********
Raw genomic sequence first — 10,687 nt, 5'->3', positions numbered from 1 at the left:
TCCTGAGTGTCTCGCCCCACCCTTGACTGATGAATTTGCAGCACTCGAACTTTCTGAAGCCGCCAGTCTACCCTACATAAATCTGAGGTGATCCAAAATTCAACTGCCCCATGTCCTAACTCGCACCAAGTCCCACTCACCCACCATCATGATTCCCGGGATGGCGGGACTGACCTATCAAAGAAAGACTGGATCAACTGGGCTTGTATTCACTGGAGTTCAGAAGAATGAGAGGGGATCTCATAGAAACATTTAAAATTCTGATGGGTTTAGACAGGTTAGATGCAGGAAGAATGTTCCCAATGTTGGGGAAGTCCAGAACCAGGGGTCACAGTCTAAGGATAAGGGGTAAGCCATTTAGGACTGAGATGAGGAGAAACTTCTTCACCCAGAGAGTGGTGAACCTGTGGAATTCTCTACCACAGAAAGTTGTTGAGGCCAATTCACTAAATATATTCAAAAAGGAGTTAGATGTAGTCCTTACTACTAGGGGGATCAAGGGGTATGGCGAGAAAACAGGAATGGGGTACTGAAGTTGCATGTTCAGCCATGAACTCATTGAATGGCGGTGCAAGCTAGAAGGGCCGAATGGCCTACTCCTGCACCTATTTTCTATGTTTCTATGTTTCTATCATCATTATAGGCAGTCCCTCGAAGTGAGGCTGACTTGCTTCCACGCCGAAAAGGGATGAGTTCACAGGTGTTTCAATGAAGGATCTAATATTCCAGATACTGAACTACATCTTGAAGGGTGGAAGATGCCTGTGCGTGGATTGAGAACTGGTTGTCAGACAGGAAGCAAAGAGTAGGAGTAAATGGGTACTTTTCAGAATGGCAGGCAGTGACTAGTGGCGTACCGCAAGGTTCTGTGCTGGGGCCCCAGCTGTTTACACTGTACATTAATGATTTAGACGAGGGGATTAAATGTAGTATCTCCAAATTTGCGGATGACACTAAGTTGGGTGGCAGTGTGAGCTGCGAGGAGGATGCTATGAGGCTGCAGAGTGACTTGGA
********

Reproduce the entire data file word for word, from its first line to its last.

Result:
Raw genomic sequence first — 10,687 nt, 5'->3', positions numbered from 1 at the left:
TCCTGAGTGTCTCGCCCCACCCTTGACTGATGAATTTGCAGCACTCGAACTTTCTGAAGCCGCCAGTCTACCCTACATAAATCTGAGGTGATCCAAAATTCAACTGCCCCATGTCCTAACTCGCACCAAGTCCCACTCACCCACCATCATGATTCCCGGGATGGCGGGACTGACCTATCAAAGAAAGACTGGATCAACTGGGCTTGTATTCACTGGAGTTCAGAAGAATGAGAGGGGATCTCATAGAAACATTTAAAATTCTGATGGGTTTAGACAGGTTAGATGCAGGAAGAATGTTCCCAATGTTGGGGAAGTCCAGAACCAGGGGTCACAGTCTAAGGATAAGGGGTAAGCCATTTAGGACTGAGATGAGGAGAAACTTCTTCACCCAGAGAGTGGTGAACCTGTGGAATTCTCTACCACAGAAAGTTGTTGAGGCCAATTCACTAAATATATTCAAAAAGGAGTTAGATGTAGTCCTTACTACTAGGGGGATCAAGGGGTATGGCGAGAAAACAGGAATGGGGTACTGAAGTTGCATGTTCAGCCATGAACTCATTGAATGGCGGTGCAAGCTAGAAGGGCCGAATGGCCTACTCCTGCACCTATTTTCTATGTTTCTATGTTTCTATCATCATTATAGGCAGTCCCTCGAAGTGAGGCTGACTTGCTTCCACGCCGAAAAGGGATGAGTTCACAGGTGTTTCAATGAAGGATCTAATATTCCAGATACTGAACTACATCTTGAAGGGTGGAAGATGCCTGTGCGTGGATTGAGAACTGGTTGTCAGACAGGAAGCAAAGAGTAGGAGTAAATGGGTACTTTTCAGAATGGCAGGCAGTGACTAGTGGCGTACCGCAAGGTTCTGTGCTGGGGCCCCAGCTGTTTACACTGTACATTAATGATTTAGACGAGGGGATTAAATGTAGTATCTCCAAATTTGCGGATGACACTAAGTTGGGTGGCAGTGTGAGCTGCGAGGAGGATGCTATGAGGCTGCAGAGTGACTTGGA